- Plan / Information (Français)
- Plan guide accessibilité
- Plan / Information (English)
- Plan for visitors with mobility impairments
- Mapa / Informação
- Mappa/ Informazioni
- Plan / Information (Deutsch)
- Plano / Información
- план / информация (Русский)
- 루브르 박물관 관람 안내
- مخطط الزيارة\ المعلومات
- Plan / informacja (polski)
Work Seated man with head bent
Department of Prints and Drawings: 16th century
Homme assis, la tête penchée
Prints and Drawings
Acquired in 1995, this drawing bears an old attribution to Alonso Berruguete, one of the greatest Spanish artists of the 16th century. The extreme rarity of Berruguete's original drawings and those of the Spanish school of the first half of the 16th century add to the value of a work whose highly distinctive spirit and style are the marks of an artist who spent many years in Italy.
Echoes of Michelangelo
The subject's body turns on itself in a way that accentuates the introversion of the pose. Nonetheless the gestures retain a certain elegance, to which the long, tapering fingers contribute. The figure is at rest, but the sharpness and clarity of the contours give it a real inner élan. The hair, tangled or loosely combed, and the fine, regular facial features are to be found in such other drawings by Berruguete as the Christ the Savior in the Uffizi in Florence and the group of figures in the École Nationale Supérieure des Beaux-Arts in Paris. Stylistic comparison with the influences on his drawn oeuvre points up the dexterity and finesse of the hatching, the energy and tension of the undulating forms, and, above all, the spiral movement of the bodies; all of these are also present in his painting and sculpture. The use of black ink for fine cross-hatching comes mainly from the Italian Renaissance masters Parmigianino and, especially, Michelangelo. In addition to the many pronounced stylistic affinities, Berruguete seized the deep significance of Michelangelo's art, in which he had immersed himself during his Italian years (c. 1507-18): energy and instability pushed to their limits, but kept in check by a personal mode of expression.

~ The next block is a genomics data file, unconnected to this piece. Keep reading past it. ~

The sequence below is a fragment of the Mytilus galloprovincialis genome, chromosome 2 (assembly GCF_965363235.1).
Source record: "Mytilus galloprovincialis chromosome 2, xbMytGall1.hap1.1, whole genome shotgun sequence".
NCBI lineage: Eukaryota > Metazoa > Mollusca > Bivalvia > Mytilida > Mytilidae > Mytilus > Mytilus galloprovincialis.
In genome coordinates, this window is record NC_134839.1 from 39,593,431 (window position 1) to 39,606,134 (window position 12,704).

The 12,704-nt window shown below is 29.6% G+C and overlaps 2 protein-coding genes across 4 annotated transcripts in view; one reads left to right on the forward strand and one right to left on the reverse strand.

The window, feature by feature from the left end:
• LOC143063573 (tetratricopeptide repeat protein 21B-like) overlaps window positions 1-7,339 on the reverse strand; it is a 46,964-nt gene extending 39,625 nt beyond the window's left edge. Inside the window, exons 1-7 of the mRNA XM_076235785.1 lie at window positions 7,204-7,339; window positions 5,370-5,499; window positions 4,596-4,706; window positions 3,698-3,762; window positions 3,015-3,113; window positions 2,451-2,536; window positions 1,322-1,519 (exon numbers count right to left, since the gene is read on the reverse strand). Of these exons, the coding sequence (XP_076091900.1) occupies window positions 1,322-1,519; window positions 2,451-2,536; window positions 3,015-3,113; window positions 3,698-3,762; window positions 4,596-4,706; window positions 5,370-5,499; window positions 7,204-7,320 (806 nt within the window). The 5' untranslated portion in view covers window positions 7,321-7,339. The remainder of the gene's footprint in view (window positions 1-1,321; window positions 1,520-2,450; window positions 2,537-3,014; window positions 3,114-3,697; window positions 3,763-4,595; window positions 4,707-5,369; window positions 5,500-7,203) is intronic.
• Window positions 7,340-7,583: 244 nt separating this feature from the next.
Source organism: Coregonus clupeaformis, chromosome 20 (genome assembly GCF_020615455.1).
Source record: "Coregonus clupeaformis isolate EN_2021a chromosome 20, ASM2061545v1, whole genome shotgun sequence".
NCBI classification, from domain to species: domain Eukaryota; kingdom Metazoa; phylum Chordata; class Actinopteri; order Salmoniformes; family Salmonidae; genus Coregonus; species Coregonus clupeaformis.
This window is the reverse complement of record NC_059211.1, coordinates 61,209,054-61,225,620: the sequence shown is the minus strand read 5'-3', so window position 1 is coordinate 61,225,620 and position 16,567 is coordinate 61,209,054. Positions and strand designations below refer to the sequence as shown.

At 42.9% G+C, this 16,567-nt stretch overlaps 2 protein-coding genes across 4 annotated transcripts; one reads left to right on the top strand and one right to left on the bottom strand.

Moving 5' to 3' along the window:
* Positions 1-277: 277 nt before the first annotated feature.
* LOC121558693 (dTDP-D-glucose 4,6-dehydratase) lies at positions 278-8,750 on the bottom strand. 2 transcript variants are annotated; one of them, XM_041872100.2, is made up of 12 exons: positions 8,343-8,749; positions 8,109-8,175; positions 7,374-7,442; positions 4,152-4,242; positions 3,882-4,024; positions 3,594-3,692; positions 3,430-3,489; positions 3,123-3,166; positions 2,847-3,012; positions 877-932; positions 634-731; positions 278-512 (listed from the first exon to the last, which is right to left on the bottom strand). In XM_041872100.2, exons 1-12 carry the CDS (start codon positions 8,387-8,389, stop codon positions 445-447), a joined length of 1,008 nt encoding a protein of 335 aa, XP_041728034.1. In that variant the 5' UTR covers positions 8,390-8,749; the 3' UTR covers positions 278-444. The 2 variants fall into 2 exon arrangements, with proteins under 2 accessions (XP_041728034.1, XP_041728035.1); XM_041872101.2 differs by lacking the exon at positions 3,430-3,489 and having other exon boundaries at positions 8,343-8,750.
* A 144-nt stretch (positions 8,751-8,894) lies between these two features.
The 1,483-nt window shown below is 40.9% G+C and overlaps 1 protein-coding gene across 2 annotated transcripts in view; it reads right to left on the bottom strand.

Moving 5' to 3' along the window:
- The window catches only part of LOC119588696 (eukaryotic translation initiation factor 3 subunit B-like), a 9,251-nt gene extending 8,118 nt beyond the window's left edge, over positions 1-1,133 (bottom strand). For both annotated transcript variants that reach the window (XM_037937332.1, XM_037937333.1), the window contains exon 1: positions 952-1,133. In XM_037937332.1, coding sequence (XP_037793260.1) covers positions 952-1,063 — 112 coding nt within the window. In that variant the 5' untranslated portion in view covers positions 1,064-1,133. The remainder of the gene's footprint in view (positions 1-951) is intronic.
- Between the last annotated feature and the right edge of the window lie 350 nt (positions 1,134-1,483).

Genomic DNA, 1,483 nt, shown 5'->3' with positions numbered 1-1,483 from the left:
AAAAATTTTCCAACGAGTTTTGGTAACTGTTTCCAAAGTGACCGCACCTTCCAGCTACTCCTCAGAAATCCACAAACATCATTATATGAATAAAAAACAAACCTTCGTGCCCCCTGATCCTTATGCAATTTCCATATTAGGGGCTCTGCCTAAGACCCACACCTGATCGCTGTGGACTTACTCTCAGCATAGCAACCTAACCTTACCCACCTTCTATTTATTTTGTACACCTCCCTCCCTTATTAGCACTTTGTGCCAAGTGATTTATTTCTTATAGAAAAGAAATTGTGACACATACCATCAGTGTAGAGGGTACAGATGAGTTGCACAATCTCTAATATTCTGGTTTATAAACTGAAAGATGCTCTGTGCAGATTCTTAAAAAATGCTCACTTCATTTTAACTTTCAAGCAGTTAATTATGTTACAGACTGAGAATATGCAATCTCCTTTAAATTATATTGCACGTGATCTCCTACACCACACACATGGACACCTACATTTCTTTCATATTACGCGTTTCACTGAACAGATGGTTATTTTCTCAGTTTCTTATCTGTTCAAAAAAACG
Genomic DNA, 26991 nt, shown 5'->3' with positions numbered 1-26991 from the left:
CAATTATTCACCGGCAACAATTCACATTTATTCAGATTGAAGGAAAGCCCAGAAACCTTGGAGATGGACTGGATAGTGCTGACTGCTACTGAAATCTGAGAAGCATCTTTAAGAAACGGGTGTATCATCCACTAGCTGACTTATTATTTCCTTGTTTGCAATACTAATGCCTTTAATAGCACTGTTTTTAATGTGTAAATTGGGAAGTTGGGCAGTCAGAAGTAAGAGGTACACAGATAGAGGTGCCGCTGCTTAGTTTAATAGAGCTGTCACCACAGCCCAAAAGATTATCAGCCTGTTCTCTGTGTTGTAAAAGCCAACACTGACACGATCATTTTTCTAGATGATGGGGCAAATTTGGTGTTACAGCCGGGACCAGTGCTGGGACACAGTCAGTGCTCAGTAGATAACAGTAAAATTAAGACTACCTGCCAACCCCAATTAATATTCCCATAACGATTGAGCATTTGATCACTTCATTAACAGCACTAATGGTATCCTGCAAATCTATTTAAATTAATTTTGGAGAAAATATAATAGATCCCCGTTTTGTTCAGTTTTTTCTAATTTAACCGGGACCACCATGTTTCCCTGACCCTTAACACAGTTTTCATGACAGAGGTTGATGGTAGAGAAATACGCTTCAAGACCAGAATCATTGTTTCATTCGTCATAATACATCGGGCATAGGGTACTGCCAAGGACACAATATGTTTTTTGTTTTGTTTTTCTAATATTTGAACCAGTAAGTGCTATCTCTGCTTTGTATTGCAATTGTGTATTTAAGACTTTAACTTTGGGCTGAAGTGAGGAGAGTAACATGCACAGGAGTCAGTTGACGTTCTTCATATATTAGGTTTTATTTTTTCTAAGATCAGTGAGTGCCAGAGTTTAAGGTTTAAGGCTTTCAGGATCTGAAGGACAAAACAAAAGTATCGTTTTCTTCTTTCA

A mature drawing
This figure readily takes its place among the best of the artist's original drawings, most of which date from his time in Toledo, c. 1540-50. There is a connection here with Berruguete's work in the choir of Toledo Cathedral, one of the city's most ambitious undertakings in the 16th century. Berruguete's presence on the site is documented from 1537 onwards: he was charged with completing the choir by sculpting the archbishop's throne and the Transfiguration group above the stalls. While this Seated Man cannot be exactly linked to any of the figures in the Toledo choir, we do find the same treatment of the hands, tendons, and tapering fingers, the same hair, the same placing of the legs - knees slightly bent, ankles crossed - in the figure of Job on one of the choir's oak panels. However, these resemblances do not necessarily mean that this is a mature work, as our knowledge of the earlier drawings remains limited.
BibliographyL. Boubli, Inventaire général des dessins: Ecole espagnole XVIe-XVIIIe siècle, Pari : RMN, 2002, no. 4
L. Boubli, "'Magnífico mastre Alonso Berruguete': introduction à l'étude de son oeuvre graphique", in Revue de l'art, no. 103, 1994, pp.11-322
Alonso Berruguete (Paredes de Nava, 1486-90-Toledo, 1561)
Seated man with head bent
Pen and black ink on beige laid paper glued onto another drawing
H. 26.5 cm; W. 15 cm
Francisco de Solis (?) in the 17th century. Sale, Monaco, Christie's, June 30, 1995, no. 3; acquired at this sale
Due to their fragility, works on paper are not on permanent display in the museum.
The Louvre is open every day (except Tuesday) from 9 a.m. to 6 p.m.